4 Tips for Maintaining Your Mental Health During the Winter
When the temperature drops and the daytime is short, some find stress levels rise and mood dips. While it may seem like there isn’t much one can do to stave off the negative impact of these inevitable seasonable changes, this isn’t true.
To find out the simplest and most effective tips, we compiled helpful tips and spoke with some experts right here at Heading Health.
Here’s what we’ve learned.
Keep Up with Your Appointments
The winter months can make planning and maintaining appointments more challenging. Busier schedules can drain your energy and make it hard to find a time that works.
A cold, dark day can make it tempting to stay inside and cancel an appointment you’ve already made. If your mood has already been negatively impacted by the winter months, a lack of motivation can make scheduling and attending an appointment seem overwhelming.
All of these factors contribute to missed appointments for mental and physical health. It’s no surprise that this can take a toll on your mental health, exacerbating issues if you already have them or putting you at risk of developing them. It’s vital that you keep up with your scheduled appointments despite the extra energy required to do so during the winter.
Victor Furtick, a clinical social worker here at Heading Health, notes that when it comes to avoiding missed appointments, “keeping organized and establishing a consistent structure is key.”
- Getting ahead of any appointments that need to be rescheduled by communicating in advance with the care team
- Creating a calendar system to help you track appointments
- Setting up reminder texts and emails so you don’t forget about your appointments during the hustle and bustle of the holiday season
Stay Physically Active
As colder temperatures make outdoor activities less desirable or feasible, it’s easy to take on a less active lifestyle. While this may seem like a harmless change, you may be making yourself more vulnerable to feelings of depression and anxiety, as studies have repeatedly connected exercise to improvements in mood and stress reduction. Here are a few simple tips for staying active in the winter.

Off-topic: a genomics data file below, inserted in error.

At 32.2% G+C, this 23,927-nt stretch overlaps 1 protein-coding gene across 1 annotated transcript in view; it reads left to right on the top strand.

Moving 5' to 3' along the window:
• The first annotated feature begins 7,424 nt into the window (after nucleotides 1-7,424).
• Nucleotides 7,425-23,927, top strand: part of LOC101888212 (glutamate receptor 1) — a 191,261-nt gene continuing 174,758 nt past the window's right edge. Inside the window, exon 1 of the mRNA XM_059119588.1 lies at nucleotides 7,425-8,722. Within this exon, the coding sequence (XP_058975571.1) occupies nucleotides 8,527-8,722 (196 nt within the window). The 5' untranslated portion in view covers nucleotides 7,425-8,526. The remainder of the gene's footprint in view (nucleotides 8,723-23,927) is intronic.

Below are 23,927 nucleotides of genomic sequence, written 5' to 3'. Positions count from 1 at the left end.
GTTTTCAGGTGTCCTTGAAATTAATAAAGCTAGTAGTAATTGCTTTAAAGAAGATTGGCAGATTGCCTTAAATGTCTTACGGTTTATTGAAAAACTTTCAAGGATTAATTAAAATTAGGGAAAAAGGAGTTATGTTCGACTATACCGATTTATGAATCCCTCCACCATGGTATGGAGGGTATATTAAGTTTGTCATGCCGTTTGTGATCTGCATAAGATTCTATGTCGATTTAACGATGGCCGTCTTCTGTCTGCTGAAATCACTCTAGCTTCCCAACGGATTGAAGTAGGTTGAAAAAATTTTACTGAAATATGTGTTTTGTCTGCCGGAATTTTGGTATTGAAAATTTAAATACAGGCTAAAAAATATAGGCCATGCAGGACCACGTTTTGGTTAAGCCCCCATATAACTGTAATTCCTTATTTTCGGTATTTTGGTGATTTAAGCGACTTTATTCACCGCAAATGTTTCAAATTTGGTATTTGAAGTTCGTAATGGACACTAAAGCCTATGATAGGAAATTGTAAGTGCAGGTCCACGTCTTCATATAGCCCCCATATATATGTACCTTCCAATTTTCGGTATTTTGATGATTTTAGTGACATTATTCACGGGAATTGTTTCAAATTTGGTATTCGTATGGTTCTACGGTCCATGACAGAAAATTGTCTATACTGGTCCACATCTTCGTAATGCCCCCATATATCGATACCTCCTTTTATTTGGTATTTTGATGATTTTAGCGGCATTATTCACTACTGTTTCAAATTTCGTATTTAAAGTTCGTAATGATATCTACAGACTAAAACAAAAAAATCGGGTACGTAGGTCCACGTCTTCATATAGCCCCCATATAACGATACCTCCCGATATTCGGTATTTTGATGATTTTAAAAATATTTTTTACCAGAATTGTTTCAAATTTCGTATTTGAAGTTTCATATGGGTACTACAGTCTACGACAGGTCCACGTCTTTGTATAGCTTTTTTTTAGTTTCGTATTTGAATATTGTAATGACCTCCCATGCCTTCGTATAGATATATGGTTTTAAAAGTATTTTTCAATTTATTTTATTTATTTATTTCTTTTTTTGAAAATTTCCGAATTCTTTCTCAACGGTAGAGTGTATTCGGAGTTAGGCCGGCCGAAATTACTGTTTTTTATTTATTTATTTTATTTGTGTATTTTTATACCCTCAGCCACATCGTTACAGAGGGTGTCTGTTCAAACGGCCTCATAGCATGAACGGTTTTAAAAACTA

- Remember, even the small stuff counts: Small daily activities, from vacuuming to doing the dishes, can still have a positive impact on mental health. So, instead of thinking that if you can’t get in a “regular” workout, you might as well sit around, remember that even just a little exercise can make a difference.
- Consider Adding Movement to your Work routine: Working from home has afforded greater wardrobe flexibility. Take advantage of this and try wearing workout clothes during the day. This can help get you in the right mindset to try some at-home workouts. If you work from the office, consider taking walking breaks, walking meetings, and walking lunches. Anything to get up and get moving helps (even if you have to bundle up!)
- Try winter activities: There’s a saying that goes, “There’s no such thing as bad weather, only bad clothes.” For extreme conditions that may be a stretch. But on average it’s sage advice. Bundling up during the winter and taking advantage of opportunities to stay active is often a matter of a wardrobe and a mindset switch. While the cold of the winter can make exercise more difficult, it can also make it more fun, especially if you live in an area where it gets cold enough to snow. Consider trying things like cross-country skiing, snow-shoeing, or ice-skating. Or, simply continue your walking, or hiking routines and embrace the sights and sounds the season can offer.